Skip to main content


10,000 trillion cell divisions per human lifetime
6 billion base pairs of DNA to replicate each cell division cycle
Thousands of DNA lesions per cell per day

How does this work?

Most cells in our bodies need to have the exact same genome.  DNA replication is amazingly accurate but it is challenged by DNA damage, DNA sequences with a propensity to form odd structures, and conflicts with transcription. Thus, every cell division cycle requires the activation of replication stress response pathways to deal with these problems and ensure replication is completed faithfully.  How this happens properly, what goes wrong in diseases states like cancer or developmental disorders, and how can we exploit this knowledge to impact human health are the questions that drive the research in the Cortez Lab.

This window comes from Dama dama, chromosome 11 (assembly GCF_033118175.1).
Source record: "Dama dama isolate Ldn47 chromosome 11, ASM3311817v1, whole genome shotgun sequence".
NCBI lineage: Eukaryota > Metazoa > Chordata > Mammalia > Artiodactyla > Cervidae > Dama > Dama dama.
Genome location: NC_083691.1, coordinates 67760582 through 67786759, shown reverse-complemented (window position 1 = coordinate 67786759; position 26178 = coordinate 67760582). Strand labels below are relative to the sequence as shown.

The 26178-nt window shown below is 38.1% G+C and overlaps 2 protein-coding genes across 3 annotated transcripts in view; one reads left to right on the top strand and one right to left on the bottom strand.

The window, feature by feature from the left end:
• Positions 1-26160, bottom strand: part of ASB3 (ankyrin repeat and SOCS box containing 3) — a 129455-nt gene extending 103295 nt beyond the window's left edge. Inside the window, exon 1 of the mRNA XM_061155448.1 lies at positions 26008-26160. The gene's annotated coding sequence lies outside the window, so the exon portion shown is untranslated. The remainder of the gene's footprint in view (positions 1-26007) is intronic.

We use a multidisciplinary approach to this research including biochemistry, genetics, cell biology, and structural biology in both mammalian and yeast systems. On any one day in the lab there may be a student or post-doc analyzing proteomics data, examining the localization of a protein by immunofluorescence microscopy, performing a whole genome RNA interference screen in human cells, studying signaling in the budding yeast S. cerevisiae, purifying an enzyme, introducing a mutation into a gene, and transfecting genes or siRNAs into human cultured cells. This variety of approaches provides both exciting opportunities for discovery as well as a rich atmosphere for training graduate students and post-doctoral fellows.